The Chairperson said the Committee needed to move on to the core issue: the “One Household One Hectare” policy. Section 25 (5) of the Constitution stated that the state must foster conditions which enabled citizens to gain access to land.

Ms Leona Archary, Acting Director General, DRDLR, apologised for the late presentation submission. The Department was learning lessons as it implemented policies. The Acting Deputy Director General, Mr Bonginkosi Zulu, would give the progress report of both the One Household One Hectare policy and the One Household Two Dairy Cows policy.

Senior officials in “acting” positions

Mr P Mnguni (ANC) asked how many members of the Department present were in acting positions, and how many were in permanent positions. It seemed like the lack of permanently filled posts would be a problem, because for quite some time the Committee had been dealing with people in temporary posts.

Ms Archary said the Department did indeed find itself in a bit of a predicament when it came to acting appointments. The acting appointments were in Rural Infrastructure and Development, Rural Enterprises and Development, the Director General, and currently the Deputy-Director General. Everyone present had an acting appointment letter and could present it on request.

Mr Mnguni said being an acting employee was not as effective as being a permanent employee. There was a whole theoretical, academic, intellectual and professional motivation that explained why an acting appointee was not as effective as a permanent one. There were circumstances where it was acceptable for one to hold an acting post. An acting employee would be needed to hold the post in circumstances where, for example, someone was on maternity leave, sick leave or events of that nature. Now this Department had five acting appointees, and that was an unhealthy state of affairs. He asked for it be noted that a concern had been raised that the Committee was worried about the Department. People needed to be put into permanent posts.

Mr Robertson said he supported Mr Mnguni. The Committee would like a progress report on how far the Department was with changing acting appointees to permanent appointees. There needed to be a report on why there were so many acting officials.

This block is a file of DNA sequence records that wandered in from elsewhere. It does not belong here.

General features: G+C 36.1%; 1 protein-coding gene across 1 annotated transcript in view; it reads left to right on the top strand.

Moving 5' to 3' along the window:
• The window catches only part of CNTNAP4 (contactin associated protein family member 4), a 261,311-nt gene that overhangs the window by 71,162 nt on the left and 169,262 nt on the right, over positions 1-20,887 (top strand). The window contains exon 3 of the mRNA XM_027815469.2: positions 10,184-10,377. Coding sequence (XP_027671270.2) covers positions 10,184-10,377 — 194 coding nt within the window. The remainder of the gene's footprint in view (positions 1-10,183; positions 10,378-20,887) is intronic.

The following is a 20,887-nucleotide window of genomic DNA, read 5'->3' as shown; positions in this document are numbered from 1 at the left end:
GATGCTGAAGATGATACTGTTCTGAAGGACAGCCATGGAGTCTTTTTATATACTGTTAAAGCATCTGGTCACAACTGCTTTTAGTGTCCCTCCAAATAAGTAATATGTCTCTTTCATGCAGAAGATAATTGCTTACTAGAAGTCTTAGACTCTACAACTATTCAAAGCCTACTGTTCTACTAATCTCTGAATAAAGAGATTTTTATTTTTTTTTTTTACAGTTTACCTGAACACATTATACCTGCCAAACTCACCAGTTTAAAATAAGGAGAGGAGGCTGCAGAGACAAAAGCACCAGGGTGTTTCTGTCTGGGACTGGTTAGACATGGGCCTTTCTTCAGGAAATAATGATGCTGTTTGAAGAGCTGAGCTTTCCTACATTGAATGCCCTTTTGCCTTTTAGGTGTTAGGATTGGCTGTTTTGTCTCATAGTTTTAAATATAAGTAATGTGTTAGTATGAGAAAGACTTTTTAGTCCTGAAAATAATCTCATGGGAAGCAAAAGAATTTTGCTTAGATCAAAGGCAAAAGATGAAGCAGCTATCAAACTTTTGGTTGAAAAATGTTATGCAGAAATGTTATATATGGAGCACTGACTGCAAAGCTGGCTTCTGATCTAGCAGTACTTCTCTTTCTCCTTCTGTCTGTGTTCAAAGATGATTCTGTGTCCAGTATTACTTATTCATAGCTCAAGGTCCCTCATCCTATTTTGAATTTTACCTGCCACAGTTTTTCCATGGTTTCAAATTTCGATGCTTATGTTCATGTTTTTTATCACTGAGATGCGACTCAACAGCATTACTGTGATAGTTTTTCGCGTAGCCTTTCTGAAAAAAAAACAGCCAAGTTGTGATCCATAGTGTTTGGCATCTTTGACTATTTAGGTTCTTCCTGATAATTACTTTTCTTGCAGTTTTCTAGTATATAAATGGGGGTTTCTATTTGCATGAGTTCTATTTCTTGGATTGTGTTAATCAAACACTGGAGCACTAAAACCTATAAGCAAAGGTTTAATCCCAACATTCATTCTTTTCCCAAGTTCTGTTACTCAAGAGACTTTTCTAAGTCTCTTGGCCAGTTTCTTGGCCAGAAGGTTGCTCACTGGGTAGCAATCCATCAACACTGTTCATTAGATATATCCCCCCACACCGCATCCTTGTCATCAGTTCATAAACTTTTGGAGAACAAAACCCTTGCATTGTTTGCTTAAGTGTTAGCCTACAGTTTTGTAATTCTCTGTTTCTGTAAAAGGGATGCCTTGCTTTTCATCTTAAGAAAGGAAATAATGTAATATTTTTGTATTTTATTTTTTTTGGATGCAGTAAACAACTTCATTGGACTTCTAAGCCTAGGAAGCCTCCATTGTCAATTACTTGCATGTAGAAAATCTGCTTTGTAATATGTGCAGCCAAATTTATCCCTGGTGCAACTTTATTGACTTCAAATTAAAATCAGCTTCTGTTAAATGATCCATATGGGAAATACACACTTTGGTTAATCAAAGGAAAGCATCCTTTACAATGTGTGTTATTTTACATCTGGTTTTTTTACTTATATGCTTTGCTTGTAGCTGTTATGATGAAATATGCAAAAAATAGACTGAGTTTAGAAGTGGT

Mr M Filtane (UDM) expressed his agreement with Mr Mnguni and Mr Roberts. There needed to be a date when these posts would be filled by permanent employees. It had to be noted that this Department was very important, as land was the ultimate political programme of the country.

The Chairperson thanked Mr Filtane for raising this matter. The length in office of the acting Director General needed to be made known to the House. Appointees in acting posts were never fully free to do their job because they lacked the full dominion.

Ms Mashego-Dlamini said the acting Director General did not have a specific time period of being in office. The post could not be advertised before the case involving the Director General had been finalised. The Department would sort out their internal issues within three months.

Mr Mcebisi Skwatsha, Deputy Minister, DRDLR, said the Department was currently busy with the process of interviews that would commence in July.

The Chairperson said the main concerns for the Committee were the top positions. A further concern was that the Department advertised a post at level 12, but appointed at level 11. It was unacceptable for the Department to continuously advertise a post and then later change the level.

Ms Mashego-Dlamini said the advertised posts were supposed to be level 12, but the Minister had taken them to level 11.

The Chairperson asked who had power between the administrator and the deputy head. This question was relevant, because often the heads say they did not know about advertised posts, and only the executive and administration knew.

Ms T Mbabama (DA) advised the Department to put everything on record. Did acting appointees get the full responsibility of those who were occupying the post before? The issue about the levels needed to be explained further, and a progress report on appointments had to be submitted to the Committee.

Mr Mnguni said that the Human Resources Department should get on top of this.

Mr M Nchabeleng (ANC) said he hoped administration did not give the Department troubles. He asked what the Public Service Commission had said about this appointment issue.